Thursday, 4 June 2009

Islands of Loch Lomond

Think about Scottish islands, and the mind immediately rushes west to the Hebrides. Inshore islands are not on the radar. But there are quite a few freshwater islands on Loch Lomond, from the inhabited Inchmurrin (take the ferry there from Arden) to tiny Inchgalbraith. I once heard of an American with the surname Galbraith, who came to Scotland at great expense to see the Auld Country. In high excitement, he hired a boat to take him out to the ruined castle Inchgalbraith. On seeing the tiny island, he exclaimed: "is that it?!"

Inchgalbraith:


I've only been to a few of the islands, with my current favourite being Inchcailloch. This has historic interest, with an old MacGregor graveyard and vestigial ruins of an ancient nunnery. Of most interest is the steep wooded slopes and views from the summit of Loch Lomond, which are similar to those from the superlative viewpoint of Duncryne, except nearer and more immediate.

The latest news story concerns Inchconnachan. This has a colony of wallabies, the last thing you would expect to find somewhere like Loch Lomond. Curiosity is tickled to think of these exotic animals grazing away on a Scottish island.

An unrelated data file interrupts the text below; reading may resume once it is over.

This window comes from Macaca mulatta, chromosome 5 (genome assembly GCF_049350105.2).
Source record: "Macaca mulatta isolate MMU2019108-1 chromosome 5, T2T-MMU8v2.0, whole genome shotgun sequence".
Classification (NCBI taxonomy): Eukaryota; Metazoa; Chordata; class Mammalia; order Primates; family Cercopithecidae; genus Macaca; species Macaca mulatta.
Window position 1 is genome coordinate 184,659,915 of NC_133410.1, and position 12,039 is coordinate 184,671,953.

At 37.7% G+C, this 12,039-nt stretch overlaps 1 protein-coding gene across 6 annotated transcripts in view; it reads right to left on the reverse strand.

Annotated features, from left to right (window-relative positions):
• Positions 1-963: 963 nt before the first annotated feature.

So it was with concern I read recently that the wallabies on Loch Lomond face being culled, as they are not a native species. I hope that if they are got rid of, they find somewhere else for them to live, like the Uist hedgehogs.

2 comments:

Dave said...

Inchgalbraith is thought to be a Crannog, built by Iron Age man. Crannogs were built as a safe dwelling place from attackers or predators.

In medieval times it was found strong enough to support the castle of the Galbraiths. At one time the Galbraiths owned Bannachara in Glen Fruin.

The castle is now in ruins but can still be seen through the trees, very few people actually know its there and most pass in their boats without seeing it. The island is easy to approach from the west as the bottom drops off steeply. The island is overgrown and very rocky, it is easy to see its origin as a Crannog

Robert Craig said...

There's a story about Bannachra Castle. Think the Colqhuons owned it at the time. There were a bunch of MacGregors lurking outside, and when the laird of Bannachra went to bed, they saw his candle through the arrowslit windows and shot him fatally. An impressive shot, but just one of the acts that eventually led to the MacGregors being proscribed.